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The Black Knight

So the word ‘medieval’ has been bandied around in the press a lot lately. It’s a word (understandably) that I care a lot about. I want it to be used correctly. I’m not just talking people who respond to me saying I’m doing medieval literature by saying “Oh, you mean Shakespeare?”

People have been calling the horrific executions of Islamic State “medieval”. Can we just back up a bit here?

Violence wasn’t invented in the medieval period. Anyone with even the vaguest knowledge of Classical history will know that. Even a cursory glance through a biography of the Emperor Nero would have to agree that senseless atrocities are at least a pre 500CE thing.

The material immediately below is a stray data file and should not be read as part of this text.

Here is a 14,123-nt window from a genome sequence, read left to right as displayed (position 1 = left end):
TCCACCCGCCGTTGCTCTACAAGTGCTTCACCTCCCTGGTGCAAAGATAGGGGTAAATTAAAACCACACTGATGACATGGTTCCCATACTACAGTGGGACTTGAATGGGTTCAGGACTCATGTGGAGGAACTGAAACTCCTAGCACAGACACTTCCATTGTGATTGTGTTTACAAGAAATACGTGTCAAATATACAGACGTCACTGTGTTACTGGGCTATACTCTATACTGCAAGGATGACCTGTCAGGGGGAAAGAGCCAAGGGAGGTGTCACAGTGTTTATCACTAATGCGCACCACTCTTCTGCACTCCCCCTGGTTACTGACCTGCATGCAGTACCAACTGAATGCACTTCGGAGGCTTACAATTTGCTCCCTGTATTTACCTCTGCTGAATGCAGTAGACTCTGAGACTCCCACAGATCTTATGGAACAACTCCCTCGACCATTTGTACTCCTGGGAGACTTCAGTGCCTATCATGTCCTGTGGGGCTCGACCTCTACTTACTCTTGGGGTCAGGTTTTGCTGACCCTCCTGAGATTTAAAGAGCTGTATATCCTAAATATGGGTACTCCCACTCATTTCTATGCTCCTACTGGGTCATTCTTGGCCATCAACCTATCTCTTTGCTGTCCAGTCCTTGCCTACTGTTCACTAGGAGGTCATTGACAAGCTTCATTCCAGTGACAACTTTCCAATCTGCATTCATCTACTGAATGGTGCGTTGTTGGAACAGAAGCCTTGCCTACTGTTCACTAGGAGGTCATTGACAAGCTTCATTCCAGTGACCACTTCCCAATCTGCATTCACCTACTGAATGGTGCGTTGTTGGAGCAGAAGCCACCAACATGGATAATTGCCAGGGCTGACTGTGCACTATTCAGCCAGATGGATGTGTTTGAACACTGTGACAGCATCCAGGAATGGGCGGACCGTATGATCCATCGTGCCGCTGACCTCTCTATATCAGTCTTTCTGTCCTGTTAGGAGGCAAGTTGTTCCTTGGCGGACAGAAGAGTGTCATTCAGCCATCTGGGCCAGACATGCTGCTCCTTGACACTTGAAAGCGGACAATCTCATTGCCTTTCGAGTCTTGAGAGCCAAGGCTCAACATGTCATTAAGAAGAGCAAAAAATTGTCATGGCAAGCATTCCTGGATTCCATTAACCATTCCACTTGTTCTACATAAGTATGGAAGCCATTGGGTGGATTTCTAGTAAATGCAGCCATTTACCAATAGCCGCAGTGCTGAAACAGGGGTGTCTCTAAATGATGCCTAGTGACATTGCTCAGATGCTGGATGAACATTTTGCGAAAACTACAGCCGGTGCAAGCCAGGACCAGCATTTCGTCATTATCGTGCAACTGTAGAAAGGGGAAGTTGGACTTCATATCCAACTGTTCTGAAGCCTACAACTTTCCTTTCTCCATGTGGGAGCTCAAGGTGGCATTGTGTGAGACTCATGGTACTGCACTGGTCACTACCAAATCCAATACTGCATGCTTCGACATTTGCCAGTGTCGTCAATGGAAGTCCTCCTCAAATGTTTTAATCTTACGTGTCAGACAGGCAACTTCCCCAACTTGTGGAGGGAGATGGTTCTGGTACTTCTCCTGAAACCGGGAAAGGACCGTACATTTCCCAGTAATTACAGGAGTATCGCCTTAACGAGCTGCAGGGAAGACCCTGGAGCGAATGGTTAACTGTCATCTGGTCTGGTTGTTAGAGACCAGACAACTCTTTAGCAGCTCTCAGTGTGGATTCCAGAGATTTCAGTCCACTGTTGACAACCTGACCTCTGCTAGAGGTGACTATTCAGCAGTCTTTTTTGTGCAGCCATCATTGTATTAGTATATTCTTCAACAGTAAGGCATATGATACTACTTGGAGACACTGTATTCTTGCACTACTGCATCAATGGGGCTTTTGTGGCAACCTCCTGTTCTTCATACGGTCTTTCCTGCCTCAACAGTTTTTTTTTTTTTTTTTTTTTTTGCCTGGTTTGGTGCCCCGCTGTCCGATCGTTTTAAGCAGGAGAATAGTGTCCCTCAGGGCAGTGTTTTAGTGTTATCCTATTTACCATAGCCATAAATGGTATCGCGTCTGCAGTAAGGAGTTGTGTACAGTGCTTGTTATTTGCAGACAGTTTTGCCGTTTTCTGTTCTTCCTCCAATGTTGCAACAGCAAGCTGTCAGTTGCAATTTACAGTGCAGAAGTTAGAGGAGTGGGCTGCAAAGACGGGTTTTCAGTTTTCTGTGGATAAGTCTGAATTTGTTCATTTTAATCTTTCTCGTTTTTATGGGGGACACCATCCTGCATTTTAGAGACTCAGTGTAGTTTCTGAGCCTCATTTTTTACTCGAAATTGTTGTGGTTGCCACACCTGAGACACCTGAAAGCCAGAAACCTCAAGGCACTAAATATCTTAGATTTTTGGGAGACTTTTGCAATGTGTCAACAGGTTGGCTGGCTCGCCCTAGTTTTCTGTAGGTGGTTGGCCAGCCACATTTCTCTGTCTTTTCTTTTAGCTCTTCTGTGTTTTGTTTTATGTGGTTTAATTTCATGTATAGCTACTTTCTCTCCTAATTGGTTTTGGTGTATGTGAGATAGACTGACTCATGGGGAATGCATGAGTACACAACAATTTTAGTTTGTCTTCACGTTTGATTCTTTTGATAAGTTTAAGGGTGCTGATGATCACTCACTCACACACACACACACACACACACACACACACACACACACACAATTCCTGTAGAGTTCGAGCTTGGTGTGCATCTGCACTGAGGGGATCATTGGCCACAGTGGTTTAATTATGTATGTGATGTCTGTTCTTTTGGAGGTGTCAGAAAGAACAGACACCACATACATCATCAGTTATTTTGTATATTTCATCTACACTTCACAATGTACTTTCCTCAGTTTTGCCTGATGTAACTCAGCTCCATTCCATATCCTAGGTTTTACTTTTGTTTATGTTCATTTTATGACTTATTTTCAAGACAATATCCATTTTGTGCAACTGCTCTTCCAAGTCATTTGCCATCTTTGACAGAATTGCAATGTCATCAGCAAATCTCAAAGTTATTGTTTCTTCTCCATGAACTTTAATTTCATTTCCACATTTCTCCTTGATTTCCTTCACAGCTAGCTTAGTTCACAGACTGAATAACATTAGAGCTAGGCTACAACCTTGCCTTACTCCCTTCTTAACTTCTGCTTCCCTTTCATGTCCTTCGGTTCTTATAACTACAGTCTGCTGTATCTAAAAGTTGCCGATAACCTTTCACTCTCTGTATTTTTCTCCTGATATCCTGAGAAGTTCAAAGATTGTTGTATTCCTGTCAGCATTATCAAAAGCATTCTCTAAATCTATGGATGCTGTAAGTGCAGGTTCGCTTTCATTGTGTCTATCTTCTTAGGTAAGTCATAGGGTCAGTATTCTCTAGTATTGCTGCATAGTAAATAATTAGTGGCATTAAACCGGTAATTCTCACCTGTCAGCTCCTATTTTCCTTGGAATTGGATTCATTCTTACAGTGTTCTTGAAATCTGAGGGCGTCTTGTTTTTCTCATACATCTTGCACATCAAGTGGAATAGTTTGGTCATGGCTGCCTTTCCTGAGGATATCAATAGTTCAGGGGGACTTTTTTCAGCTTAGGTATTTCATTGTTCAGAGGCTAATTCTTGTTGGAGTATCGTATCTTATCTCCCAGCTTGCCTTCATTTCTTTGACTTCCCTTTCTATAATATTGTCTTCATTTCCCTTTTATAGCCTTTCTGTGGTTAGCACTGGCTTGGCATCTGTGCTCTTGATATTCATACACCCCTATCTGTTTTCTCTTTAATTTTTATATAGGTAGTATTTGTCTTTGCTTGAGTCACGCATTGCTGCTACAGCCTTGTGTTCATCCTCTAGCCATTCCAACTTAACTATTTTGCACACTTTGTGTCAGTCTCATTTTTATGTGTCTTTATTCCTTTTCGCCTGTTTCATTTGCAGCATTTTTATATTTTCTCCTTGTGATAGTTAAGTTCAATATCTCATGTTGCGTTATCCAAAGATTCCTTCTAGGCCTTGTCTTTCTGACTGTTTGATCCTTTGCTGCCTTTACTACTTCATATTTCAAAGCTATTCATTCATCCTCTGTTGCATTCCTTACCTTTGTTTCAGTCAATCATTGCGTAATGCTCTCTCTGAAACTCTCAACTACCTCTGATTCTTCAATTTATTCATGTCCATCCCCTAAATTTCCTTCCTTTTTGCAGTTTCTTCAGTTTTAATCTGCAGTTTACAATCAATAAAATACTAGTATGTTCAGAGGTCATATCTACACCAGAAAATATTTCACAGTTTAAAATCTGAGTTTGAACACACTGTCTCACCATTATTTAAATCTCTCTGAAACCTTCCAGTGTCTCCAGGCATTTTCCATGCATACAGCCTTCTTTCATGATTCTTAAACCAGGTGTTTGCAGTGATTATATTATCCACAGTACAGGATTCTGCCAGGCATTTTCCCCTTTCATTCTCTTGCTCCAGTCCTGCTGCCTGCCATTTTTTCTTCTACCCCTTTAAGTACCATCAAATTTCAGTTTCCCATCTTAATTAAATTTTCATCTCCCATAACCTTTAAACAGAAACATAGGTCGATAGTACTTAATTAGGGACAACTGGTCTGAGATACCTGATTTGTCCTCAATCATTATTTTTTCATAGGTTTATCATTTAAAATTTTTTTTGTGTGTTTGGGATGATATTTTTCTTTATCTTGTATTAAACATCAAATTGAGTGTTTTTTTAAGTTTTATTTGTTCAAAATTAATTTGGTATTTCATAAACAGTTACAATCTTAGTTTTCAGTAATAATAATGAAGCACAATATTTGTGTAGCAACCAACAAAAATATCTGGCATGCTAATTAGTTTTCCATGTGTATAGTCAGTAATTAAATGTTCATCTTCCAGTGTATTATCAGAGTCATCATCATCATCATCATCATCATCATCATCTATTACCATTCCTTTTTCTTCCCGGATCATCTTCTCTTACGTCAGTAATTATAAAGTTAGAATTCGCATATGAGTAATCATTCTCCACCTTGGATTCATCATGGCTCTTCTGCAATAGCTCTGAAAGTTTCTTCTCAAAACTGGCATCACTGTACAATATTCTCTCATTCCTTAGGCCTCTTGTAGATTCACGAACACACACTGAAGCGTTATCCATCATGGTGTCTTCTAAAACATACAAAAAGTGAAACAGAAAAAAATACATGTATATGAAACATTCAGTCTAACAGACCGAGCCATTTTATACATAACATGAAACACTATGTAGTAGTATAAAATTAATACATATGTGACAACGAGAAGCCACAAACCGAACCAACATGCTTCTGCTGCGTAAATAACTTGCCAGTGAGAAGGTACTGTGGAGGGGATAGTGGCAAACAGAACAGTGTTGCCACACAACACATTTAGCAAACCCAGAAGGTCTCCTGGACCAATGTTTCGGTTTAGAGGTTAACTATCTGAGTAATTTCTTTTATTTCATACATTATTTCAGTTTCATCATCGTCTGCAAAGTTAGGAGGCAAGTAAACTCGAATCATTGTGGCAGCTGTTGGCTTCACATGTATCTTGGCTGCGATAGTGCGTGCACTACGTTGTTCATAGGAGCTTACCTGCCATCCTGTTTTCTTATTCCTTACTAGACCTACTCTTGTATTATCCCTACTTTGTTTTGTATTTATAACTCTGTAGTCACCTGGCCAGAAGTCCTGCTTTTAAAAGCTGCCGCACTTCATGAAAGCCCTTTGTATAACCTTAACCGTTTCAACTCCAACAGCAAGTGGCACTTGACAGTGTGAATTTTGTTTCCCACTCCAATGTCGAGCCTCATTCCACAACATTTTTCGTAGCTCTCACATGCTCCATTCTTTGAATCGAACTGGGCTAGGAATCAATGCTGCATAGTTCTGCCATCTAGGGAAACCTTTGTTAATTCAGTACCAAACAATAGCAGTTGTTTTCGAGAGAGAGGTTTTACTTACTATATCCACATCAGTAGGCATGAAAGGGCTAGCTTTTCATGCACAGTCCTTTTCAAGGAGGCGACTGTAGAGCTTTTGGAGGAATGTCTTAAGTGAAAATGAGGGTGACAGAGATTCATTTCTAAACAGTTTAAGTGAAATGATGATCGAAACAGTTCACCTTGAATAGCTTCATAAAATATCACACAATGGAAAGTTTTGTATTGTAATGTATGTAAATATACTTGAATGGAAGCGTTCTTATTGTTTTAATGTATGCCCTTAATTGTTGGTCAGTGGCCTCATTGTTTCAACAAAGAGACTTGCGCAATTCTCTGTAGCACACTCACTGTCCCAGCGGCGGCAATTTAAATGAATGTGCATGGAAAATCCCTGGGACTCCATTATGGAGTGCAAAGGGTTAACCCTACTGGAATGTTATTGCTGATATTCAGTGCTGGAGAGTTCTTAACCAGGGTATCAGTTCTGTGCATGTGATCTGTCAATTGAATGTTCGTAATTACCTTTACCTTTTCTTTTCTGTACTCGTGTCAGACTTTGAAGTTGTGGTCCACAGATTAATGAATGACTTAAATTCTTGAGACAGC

It’s not really that the word is wrongly used. That’s not really my problem. My problem is that this all feeds into this smug narrative of progress. “Medieval” means the past. It means we’re better now. It means we’re different. But the atrocities perpetuated by Islamic State are not a throwback. They’re a symptom of the disease in our modern society. In human nature. We tell ourselves this neat little story that in the past people were violent, life was cheap and brutality was rife. We tell ourselves we’re better now. We tell ourselves that women and the poor were oppressed, and we’ve learned better now. But it’s 600 years later and the same record’s still playing. We still kill each other, oppress each other, hurt each other for our personal gain, or out of a misplaced sense of ideology.

We need to stop calling atrocities of violence “medieval”. We need to own up to the fact that these are our own modern problems. The monsters we created. Only then can we deal with the causes, and take responsibility, rather than writing these horrors off as something from a distant time.